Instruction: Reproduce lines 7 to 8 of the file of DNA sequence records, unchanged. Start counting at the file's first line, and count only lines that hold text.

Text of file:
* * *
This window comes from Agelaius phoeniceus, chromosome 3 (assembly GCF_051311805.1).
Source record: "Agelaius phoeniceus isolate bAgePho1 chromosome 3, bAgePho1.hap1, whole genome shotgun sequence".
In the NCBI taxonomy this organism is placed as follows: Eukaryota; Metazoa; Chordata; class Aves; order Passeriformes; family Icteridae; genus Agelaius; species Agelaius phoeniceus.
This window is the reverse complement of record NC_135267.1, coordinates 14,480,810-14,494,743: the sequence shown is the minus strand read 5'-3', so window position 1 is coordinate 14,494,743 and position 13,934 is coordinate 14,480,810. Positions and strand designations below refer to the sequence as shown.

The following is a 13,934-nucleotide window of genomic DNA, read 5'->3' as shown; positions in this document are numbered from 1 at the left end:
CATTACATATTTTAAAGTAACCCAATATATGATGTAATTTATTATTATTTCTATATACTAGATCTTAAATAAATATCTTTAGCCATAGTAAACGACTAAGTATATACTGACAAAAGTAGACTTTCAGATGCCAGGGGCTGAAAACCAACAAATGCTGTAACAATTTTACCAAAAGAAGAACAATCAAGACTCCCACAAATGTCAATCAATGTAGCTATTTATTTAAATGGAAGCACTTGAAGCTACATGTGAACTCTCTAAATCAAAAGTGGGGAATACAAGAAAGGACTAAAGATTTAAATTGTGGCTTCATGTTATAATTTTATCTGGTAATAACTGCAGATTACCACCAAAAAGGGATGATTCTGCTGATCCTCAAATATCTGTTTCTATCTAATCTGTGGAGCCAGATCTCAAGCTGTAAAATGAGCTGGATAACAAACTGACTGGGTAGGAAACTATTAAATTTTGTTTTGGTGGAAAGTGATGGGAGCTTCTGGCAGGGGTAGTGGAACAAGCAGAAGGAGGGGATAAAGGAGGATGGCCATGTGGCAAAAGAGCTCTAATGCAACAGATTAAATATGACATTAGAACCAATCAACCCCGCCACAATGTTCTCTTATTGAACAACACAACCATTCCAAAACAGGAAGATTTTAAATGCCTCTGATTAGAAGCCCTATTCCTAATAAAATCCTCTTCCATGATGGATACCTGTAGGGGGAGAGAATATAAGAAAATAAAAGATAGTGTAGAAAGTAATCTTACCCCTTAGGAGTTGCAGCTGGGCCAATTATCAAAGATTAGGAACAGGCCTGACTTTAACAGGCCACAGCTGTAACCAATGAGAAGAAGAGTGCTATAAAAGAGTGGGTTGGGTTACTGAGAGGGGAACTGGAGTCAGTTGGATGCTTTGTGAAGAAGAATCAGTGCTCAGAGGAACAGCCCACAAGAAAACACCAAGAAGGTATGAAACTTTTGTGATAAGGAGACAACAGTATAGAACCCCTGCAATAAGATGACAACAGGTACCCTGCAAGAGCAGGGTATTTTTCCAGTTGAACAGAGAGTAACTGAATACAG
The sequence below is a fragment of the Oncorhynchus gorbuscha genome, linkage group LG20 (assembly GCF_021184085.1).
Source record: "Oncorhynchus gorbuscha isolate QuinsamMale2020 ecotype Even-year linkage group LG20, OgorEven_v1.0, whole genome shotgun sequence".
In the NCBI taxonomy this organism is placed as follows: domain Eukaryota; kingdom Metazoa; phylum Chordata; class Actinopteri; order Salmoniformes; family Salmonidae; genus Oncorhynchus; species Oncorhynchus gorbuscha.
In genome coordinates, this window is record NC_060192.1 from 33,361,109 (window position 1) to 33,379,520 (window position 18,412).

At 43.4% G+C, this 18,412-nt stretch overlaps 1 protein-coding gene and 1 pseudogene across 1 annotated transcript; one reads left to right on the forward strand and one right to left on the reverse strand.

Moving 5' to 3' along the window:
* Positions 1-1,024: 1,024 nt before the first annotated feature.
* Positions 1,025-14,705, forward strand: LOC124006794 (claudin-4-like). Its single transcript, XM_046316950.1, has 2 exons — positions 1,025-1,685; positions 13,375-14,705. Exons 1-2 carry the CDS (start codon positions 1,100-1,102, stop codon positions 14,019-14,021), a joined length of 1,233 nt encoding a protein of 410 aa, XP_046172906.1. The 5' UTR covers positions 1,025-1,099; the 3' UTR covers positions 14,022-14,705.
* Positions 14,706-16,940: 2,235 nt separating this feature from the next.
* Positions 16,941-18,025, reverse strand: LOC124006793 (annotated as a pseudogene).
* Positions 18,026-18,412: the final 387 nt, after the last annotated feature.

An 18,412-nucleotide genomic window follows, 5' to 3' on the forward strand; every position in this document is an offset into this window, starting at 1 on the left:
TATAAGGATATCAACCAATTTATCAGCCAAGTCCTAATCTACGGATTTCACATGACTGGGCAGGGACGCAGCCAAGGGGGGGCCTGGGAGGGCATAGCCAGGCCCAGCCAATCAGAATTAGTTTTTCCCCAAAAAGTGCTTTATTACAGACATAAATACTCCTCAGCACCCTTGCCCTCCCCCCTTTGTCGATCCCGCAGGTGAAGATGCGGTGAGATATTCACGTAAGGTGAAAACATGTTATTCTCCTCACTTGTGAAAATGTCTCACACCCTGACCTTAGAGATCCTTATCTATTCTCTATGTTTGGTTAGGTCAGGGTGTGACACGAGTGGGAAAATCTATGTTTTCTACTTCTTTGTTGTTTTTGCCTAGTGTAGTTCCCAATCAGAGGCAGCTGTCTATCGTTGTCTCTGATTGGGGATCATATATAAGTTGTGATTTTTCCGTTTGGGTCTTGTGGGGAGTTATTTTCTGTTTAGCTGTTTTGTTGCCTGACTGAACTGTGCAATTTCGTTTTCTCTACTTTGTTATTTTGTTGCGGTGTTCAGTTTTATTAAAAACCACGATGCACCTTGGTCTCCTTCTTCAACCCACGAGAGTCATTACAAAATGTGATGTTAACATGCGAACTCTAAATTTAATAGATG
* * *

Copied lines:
The sequence below is a fragment of the Oncorhynchus gorbuscha genome, linkage group LG20 (assembly GCF_021184085.1).
Source record: "Oncorhynchus gorbuscha isolate QuinsamMale2020 ecotype Even-year linkage group LG20, OgorEven_v1.0, whole genome shotgun sequence".